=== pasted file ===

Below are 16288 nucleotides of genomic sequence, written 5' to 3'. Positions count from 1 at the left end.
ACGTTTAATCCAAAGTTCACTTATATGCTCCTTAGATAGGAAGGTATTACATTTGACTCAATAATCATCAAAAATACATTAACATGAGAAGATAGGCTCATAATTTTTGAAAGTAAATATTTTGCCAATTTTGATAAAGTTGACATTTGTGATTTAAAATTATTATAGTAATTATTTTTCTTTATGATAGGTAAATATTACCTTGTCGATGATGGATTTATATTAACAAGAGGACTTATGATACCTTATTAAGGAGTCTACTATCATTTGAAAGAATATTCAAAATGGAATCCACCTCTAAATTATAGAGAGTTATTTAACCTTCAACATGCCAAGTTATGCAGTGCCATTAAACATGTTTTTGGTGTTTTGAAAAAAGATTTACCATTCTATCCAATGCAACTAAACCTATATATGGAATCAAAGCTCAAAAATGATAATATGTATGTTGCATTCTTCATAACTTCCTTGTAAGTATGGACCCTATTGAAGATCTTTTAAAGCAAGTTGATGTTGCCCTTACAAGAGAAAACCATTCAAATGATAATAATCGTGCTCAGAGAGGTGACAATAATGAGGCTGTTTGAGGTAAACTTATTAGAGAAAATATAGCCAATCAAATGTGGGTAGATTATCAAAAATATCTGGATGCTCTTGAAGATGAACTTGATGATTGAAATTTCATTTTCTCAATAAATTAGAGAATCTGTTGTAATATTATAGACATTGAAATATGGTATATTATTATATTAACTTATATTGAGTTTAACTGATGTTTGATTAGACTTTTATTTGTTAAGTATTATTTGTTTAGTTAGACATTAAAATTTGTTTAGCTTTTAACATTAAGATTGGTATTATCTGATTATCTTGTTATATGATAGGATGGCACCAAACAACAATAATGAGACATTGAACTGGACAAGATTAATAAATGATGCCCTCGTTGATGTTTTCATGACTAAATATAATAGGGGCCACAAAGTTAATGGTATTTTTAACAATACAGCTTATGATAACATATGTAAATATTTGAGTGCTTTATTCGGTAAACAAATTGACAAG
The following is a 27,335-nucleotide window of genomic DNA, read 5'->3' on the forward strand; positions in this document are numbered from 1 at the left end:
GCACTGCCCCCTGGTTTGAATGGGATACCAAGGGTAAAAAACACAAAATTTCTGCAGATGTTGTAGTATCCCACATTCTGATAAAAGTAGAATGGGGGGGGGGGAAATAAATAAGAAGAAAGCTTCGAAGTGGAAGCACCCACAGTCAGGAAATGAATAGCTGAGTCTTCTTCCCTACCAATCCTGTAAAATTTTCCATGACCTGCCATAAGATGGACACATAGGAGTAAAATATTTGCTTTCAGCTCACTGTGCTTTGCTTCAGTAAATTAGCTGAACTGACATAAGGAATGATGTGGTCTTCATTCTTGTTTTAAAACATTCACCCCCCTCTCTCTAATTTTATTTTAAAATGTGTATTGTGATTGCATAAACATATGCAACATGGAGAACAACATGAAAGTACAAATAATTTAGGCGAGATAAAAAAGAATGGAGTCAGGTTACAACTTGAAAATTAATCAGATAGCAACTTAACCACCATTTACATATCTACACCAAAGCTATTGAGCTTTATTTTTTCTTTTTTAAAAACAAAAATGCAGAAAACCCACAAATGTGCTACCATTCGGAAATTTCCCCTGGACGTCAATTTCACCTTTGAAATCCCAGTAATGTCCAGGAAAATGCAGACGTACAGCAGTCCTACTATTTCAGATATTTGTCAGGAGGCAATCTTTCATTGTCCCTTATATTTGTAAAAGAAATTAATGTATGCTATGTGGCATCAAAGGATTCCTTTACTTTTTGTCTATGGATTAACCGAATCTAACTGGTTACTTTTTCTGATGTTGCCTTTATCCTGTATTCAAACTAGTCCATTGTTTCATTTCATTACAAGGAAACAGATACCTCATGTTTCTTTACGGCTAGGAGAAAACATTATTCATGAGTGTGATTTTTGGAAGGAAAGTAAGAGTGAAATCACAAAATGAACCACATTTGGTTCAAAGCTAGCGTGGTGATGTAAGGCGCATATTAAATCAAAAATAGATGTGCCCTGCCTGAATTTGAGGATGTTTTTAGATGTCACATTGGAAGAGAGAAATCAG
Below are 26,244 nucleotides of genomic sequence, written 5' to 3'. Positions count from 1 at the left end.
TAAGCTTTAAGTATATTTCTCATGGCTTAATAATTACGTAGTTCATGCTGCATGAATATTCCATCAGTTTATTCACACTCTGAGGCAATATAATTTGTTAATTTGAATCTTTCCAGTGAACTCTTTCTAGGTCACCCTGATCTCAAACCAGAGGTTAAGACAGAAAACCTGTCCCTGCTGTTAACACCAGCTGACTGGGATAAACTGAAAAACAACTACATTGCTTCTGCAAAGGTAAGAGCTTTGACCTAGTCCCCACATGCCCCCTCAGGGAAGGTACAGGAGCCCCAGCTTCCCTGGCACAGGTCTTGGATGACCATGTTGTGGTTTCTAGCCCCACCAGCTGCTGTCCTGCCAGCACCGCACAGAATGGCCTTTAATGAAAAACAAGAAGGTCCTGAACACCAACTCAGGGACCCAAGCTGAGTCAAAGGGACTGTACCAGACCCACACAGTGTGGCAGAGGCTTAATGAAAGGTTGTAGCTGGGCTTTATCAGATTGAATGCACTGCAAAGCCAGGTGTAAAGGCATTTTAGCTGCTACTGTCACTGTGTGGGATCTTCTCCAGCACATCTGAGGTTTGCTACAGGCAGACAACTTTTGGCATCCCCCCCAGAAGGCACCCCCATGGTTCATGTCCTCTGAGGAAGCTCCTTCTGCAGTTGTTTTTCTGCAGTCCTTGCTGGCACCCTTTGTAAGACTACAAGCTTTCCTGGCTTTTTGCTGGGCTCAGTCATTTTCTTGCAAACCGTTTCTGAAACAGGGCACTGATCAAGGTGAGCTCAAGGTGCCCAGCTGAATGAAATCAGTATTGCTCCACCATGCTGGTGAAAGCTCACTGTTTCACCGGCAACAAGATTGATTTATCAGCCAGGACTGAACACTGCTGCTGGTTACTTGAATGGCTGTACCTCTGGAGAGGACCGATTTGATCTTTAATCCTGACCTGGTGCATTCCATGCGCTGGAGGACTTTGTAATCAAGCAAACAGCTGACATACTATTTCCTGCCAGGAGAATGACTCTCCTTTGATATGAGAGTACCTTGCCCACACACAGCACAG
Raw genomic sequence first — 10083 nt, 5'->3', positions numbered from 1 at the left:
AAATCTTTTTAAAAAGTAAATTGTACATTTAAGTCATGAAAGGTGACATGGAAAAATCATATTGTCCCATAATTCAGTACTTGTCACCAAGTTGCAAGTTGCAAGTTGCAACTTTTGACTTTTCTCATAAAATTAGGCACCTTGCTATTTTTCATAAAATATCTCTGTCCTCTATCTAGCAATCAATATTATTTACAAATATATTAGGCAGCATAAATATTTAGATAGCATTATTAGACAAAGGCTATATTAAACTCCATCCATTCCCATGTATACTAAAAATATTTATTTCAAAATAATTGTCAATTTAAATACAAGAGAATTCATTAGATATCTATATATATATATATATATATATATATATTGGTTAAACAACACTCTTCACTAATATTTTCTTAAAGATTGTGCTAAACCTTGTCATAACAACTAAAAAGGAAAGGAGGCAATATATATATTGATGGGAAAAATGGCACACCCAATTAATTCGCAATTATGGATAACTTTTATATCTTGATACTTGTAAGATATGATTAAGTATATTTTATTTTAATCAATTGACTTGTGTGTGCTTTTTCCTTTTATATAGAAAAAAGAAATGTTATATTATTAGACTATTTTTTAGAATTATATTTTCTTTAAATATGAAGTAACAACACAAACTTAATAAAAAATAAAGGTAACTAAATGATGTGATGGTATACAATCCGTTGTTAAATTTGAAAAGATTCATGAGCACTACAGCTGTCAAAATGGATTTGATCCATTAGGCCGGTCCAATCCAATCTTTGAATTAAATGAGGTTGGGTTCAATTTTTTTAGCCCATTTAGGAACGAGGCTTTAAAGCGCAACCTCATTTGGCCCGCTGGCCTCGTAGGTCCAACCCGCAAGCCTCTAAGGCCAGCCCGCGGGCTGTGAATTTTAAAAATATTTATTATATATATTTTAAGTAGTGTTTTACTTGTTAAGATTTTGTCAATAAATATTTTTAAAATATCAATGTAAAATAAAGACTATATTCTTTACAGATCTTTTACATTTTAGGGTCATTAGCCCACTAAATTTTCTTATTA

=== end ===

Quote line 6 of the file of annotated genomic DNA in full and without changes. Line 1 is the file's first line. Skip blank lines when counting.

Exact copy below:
TAAGCTTTAAGTATATTTCTCATGGCTTAATAATTACGTAGTTCATGCTGCATGAATATTCCATCAGTTTATTCACACTCTGAGGCAATATAATTTGTTAATTTGAATCTTTCCAGTGAACTCTTTCTAGGTCACCCTGATCTCAAACCAGAGGTTAAGACAGAAAACCTGTCCCTGCTGTTAACACCAGCTGACTGGGATAAACTGAAAAACAACTACATTGCTTCTGCAAAGGTAAGAGCTTTGACCTAGTCCCCACATGCCCCCTCAGGGAAGGTACAGGAGCCCCAGCTTCCCTGGCACAGGTCTTGGATGACCATGTTGTGGTTTCTAGCCCCACCAGCTGCTGTCCTGCCAGCACCGCACAGAATGGCCTTTAATGAAAAACAAGAAGGTCCTGAACACCAACTCAGGGACCCAAGCTGAGTCAAAGGGACTGTACCAGACCCACACAGTGTGGCAGAGGCTTAATGAAAGGTTGTAGCTGGGCTTTATCAGATTGAATGCACTGCAAAGCCAGGTGTAAAGGCATTTTAGCTGCTACTGTCACTGTGTGGGATCTTCTCCAGCACATCTGAGGTTTGCTACAGGCAGACAACTTTTGGCATCCCCCCCAGAAGGCACCCCCATGGTTCATGTCCTCTGAGGAAGCTCCTTCTGCAGTTGTTTTTCTGCAGTCCTTGCTGGCACCCTTTGTAAGACTACAAGCTTTCCTGGCTTTTTGCTGGGCTCAGTCATTTTCTTGCAAACCGTTTCTGAAACAGGGCACTGATCAAGGTGAGCTCAAGGTGCCCAGCTGAATGAAATCAGTATTGCTCCACCATGCTGGTGAAAGCTCACTGTTTCACCGGCAACAAGATTGATTTATCAGCCAGGACTGAACACTGCTGCTGGTTACTTGAATGGCTGTACCTCTGGAGAGGACCGATTTGATCTTTAATCCTGACCTGGTGCATTCCATGCGCTGGAGGACTTTGTAATCAAGCAAACAGCTGACATACTATTTCCTGCCAGGAGAATGACTCTCCTTTGATATGAGAGTACCTTGCCCACACACAGCACAG